In the US, the Federal Communications Commission (FCC) is planning to auction off Millimeter Wave (mmWave) (24GHz, 28GHz and 39GHz) spectrum over the next two years. But mmWave doesn’t like hard things such as walls, windows and trees. Penetration loss is significant. This means 5G mmWave, practically, will not really be able to service indoor demand from outdoors-in (unlike low band LTE). (For completeness, we should note that T-Mobile US Inc. ‘s 600MHz spectrum and Sprint Corp. (NYSE: S) Band 41 spectrum (2.5GHz) can help in this situation to a degree. However, the number of petabytes needed is very significant, and it is unlikely these solutions alone will suffice.)

So where does this leave us? There are only two options. The first is to use low- or mid-band spectrum outdoors, and blast millimeter wave indoors; the outside-in approach. But in the dense urban case, we are already using that spectrum! So, the only real alternative is new mid-band spectrum. For the moment, none is in sight in the US until about 2020+ when the 3.7-4.2GHz band — or parts of it — become available. The other is to deploy mmWave indoors. The problem with going indoors versus using the outdoors-in approach is that everyone wants to get inside. Imagine Verizon, AT&T, Sprint, T-Mobile and all the others showing up at your building and wanting to deploy 5G mmWave inside every room. Perhaps neutral hosting solutions may help.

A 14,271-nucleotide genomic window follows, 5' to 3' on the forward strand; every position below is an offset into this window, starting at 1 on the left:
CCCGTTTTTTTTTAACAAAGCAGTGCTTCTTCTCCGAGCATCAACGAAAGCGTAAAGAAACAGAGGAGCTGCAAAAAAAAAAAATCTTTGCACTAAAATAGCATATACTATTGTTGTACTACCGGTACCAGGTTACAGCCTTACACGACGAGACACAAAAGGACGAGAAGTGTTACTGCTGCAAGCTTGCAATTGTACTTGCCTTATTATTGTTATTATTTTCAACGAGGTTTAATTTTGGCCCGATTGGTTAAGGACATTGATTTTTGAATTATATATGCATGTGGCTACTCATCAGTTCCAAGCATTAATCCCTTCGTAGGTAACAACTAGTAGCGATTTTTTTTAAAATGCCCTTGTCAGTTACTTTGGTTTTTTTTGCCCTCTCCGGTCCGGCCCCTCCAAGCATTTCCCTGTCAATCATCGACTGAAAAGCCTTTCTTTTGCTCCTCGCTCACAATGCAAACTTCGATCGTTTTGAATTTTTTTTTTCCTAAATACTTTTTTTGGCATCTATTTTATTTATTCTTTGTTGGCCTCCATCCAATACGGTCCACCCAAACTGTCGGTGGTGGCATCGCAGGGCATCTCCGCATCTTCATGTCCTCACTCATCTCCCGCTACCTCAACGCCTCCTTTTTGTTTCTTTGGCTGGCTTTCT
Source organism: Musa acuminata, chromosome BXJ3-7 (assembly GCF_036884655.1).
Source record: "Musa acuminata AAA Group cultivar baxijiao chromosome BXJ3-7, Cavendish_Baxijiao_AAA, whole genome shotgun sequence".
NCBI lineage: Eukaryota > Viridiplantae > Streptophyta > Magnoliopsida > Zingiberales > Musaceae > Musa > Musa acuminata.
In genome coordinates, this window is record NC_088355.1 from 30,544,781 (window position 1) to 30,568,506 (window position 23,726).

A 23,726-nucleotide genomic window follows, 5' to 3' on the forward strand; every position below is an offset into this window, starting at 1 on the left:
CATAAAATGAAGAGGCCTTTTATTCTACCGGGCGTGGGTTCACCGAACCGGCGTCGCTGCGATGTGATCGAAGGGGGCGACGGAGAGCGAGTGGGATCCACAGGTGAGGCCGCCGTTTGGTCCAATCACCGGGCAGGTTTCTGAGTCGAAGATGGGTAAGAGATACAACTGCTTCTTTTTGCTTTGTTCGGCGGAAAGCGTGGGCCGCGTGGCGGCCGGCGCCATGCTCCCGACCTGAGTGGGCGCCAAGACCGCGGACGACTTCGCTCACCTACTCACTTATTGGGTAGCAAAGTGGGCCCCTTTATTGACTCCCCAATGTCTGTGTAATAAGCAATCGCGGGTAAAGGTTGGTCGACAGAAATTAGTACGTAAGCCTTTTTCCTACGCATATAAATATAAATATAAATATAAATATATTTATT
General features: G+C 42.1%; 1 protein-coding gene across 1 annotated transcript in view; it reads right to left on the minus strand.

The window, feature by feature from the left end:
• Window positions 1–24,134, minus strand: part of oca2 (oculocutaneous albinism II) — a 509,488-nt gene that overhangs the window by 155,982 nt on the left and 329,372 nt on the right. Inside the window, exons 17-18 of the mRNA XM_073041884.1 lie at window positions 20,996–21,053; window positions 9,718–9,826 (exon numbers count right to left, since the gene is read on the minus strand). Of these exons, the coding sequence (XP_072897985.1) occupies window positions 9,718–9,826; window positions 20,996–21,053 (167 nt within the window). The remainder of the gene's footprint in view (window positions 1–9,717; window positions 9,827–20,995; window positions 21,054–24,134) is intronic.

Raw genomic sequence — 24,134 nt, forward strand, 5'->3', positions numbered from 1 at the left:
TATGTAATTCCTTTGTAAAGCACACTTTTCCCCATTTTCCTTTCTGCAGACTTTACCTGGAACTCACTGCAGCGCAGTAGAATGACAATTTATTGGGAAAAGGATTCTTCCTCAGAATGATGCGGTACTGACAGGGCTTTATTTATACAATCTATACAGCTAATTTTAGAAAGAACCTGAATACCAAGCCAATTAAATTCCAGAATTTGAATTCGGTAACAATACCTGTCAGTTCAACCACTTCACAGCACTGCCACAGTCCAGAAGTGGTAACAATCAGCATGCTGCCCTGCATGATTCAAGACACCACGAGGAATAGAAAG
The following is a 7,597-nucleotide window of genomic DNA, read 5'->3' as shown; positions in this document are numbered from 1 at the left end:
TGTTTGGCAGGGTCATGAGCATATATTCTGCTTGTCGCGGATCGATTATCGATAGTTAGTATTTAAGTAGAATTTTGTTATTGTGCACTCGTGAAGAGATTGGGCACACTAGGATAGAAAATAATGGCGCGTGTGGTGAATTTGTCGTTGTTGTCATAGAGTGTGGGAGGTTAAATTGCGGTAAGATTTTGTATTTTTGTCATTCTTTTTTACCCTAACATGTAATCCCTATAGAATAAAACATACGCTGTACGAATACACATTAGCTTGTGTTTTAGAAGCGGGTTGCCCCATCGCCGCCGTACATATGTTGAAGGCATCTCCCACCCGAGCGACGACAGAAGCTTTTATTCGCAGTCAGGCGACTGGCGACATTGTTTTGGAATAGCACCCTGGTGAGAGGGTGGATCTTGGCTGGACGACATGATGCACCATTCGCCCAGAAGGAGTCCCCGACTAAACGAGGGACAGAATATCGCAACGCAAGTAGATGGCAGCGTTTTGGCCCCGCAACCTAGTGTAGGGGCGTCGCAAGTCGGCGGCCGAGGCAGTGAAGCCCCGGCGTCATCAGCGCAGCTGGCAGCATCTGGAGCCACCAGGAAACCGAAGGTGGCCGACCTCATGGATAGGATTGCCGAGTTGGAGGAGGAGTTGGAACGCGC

Before we finish, let’s dismiss one counter argument. Some will say, “But WiFi will fix that.” WiFi, however, has its own growth problems, thank you very much. WiFi demand is also growing, at least at 30% or more, and it too has looming capacity issues, with no significant new spectrum becoming available either.

Cellular demand, meanwhile, is separate, independent and additive. So, there is no getting around it. 5G needs to go and bang on some front doors.

Full Article at Light Reading 5G

Will the 5G providers be banging on the doors in small towns and villages to install mmWave 5G in multiple building after populating the town with small cell towers ever 500 feet. Not likely, as the costs would soon exceed the potential revenue. The mmWave spectrum is not the right technology for rural broadband, whereas LEO satellites seem to have more potential.

The rollout plan for 5G is to serve the dense urban areas and then the suburbs and finally some larger small cities in rural locations. The timeline is about ten years; thus the LEO satellite broadband will be available long before 5G gets anywhere near rural communities in the Sierra and elsewhere. LEO bandwidth should be available by 2020. Go Starlink and OneWeb!

starlink_graphic